Poor Boyz Recycling owners James Wood and Seth Crocker no longer need to worry about installing a masonry, vinyl or wood fence around part of the property they plan to use for their business in the near future. Instead, the required 6-foot-high sight-proof fence can be made of metal, which is what the duo wanted to use in the first place.

St. Clair Mayor Ron Blum and City Administrator Rick Childers told The Missourian earlier this month that upon closer review of a city ordinance, metal can be used for the fencing material at the site.

The divider has been one of the sticking points between the business owners and the city as Poor Boyz makes preparations to move its shop from the downtown area to property recently annexed on the west side of St. Clair on Gravois Avenue.

Woods and Crocker have appeared before the city’s planning and zoning board and board of aldermen multiple times in going through the process.

“They are allowed to use metal for the fence,” Blum said. “We reviewed the ordinance.”

According to the mayor and city administrator, city ordinance does dictate that any fence erected as a divider between residential property must be made of masonries, vinyl or wood. But since the St. Clair Motel, located next door, is a business that provides residential housing instead of being an actual residential property, city code states the fence also can be made of metal.

“The motel is a place where people stay,” Childers said. “It’s not considered residential.”

Blum did emphasize, however, that other stipulations about the fence, determined by a conditional use permit approved by the board of aldermen, still stand.

Last month, the board of aldermen first conducted a public hearing and then during its regular meeting discussed and approved a conditional use permit for Poor Boyz Recycling, which is moving its operations from downtown to newly annexed land at 685 W. Gravois Ave.

The permit was approved as recommended by the city’s planning and zoning board, despite complaints from Woods and Crocker about the 6-foot sight-proof fence they will have to build around the section of the 3-acre property where they will store materials outdoors.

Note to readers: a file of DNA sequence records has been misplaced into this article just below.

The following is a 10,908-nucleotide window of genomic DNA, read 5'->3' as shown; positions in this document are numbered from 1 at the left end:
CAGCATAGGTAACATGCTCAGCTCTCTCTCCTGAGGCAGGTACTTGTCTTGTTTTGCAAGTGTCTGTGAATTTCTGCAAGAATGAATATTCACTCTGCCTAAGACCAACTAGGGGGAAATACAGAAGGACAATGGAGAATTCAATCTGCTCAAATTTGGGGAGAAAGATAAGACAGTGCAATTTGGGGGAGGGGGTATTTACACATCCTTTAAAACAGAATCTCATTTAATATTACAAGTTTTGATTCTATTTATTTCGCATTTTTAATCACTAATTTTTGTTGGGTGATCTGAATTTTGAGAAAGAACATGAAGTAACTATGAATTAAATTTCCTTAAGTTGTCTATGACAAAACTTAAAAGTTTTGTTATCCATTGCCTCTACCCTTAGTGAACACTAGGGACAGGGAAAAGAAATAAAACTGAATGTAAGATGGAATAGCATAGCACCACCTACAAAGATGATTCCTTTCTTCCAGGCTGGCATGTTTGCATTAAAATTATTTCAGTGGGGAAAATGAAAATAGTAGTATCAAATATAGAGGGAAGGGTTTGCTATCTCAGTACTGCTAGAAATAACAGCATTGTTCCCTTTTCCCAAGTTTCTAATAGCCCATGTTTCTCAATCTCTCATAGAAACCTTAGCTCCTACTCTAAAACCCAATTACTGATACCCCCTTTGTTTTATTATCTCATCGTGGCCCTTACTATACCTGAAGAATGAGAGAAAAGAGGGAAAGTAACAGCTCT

The two items debated by Woods and Crocker were the sight-proof fence as well as having to provide a surety bond in case they go out of business and force the city to clean up the site afterward.

In May, Woods and Crocker submitted a letter to the aldermen prior to the public hearing and meeting requesting a change to the permit conditions. They wanted to only have to build a partial fence and not have to enclose the entire east side of the property as required in the CUP and that they be allowed two years to complete it.

During that regular aldermen meeting, there was no discussion before the ordinance was approved as presented. It lists the 21 conditions for Poor Boyz, including the fencing requirement and the $10,000 surety bond.

“The lot to the east of the primary building shall be designated for open storage purposes and shall have a minimum of a 6-foot-tall fence designed to fully obscure and screen the view of the stored material,” the ordinance reads. “Such fence shall fully enclose the entire east lot and shall be erected and maintained according to city ordinances.”

Blum and Childers said the only change now is the option to use metal for the fencing.

Currently, Poor Boyz is located near the intersection of South Main Street and East Springfield Road. The Gravois Avenue land currently is owned by Jerry Landing.